Study Questions for Ian McDonald's "Recording Angel" [1996]

Although it is an excerpt from McDonald's Evolution's Shore [1995], "Recording Angel" reads rather well as a complete story. Like so much of the SF that we have studied this term, it presents a future that contains the past, but in a decidedly innovative way. Consider some of the following issues as you review the story:

  1. Masri suggests that contemporary readers might be "discomfited" by McDonald's references to "dark Africa" and by her creation of a seemingly stereotypical "Great White Hunter." Were you?
  2. What, thematically, is the point of the author's references to primordial Africa? Of her portrayal of Prenderleith as the hunter who has outlived his time? How does Prenderleith characterize distinctions between the current Africa, and the previous Africa? (964; 966).
  3. McDonald's story clearly enacts a social critique. What aspects of culture is he criticizing. What is the impact of using the names of actual celebrities, and of the statement, "The male Hollywood stars tried to look brave, but this was no screenplay" (967)?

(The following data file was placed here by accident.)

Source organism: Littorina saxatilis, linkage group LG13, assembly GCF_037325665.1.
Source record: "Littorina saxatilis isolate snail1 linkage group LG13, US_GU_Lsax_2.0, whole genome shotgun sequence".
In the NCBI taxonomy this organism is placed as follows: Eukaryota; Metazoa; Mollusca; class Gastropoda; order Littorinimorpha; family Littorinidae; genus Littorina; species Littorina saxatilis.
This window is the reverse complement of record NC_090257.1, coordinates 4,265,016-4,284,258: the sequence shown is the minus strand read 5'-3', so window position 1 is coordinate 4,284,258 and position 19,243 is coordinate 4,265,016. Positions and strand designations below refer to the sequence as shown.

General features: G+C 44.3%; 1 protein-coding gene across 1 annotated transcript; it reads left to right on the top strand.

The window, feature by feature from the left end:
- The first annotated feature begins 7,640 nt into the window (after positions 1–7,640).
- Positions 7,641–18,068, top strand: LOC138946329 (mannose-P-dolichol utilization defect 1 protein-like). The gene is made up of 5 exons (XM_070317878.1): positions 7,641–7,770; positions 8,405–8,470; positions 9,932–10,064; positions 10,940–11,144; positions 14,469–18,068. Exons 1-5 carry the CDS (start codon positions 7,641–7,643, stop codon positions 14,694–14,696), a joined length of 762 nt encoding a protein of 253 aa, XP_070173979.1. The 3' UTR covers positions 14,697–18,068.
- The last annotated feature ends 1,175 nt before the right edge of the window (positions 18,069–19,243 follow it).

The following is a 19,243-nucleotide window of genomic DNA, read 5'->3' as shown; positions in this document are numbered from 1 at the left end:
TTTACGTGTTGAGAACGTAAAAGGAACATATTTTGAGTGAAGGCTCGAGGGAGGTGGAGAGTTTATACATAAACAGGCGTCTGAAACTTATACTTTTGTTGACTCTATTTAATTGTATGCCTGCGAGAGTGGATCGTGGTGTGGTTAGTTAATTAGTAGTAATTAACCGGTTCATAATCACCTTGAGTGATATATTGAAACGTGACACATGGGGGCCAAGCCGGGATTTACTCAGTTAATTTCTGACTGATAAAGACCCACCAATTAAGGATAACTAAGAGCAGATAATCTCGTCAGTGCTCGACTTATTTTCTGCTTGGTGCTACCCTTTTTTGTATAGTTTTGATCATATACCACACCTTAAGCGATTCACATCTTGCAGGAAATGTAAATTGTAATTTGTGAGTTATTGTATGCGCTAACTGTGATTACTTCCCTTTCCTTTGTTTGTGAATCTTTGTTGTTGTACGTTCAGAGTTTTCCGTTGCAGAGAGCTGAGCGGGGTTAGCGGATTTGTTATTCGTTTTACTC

4. Why does Gaby McAslan choose to use Prenderleith as her "angle"? What is it about him that differentiates him from the others at the hotel? Why does he say that he decided to talk with her? (962-63; 966).
  5. What is the significance of the elephant that Prenderleith and Gaby witness in the Chaga? How does the elephant prepare us for Prenderleith's final action?
  6. Gaby agreed to go to the end of the world party because she wanted to get close to the Chaga, but also because she wanted to create an angle for her story that would enhance her reputation. What is the significance of her final action? What has she come to realize is more important than her story?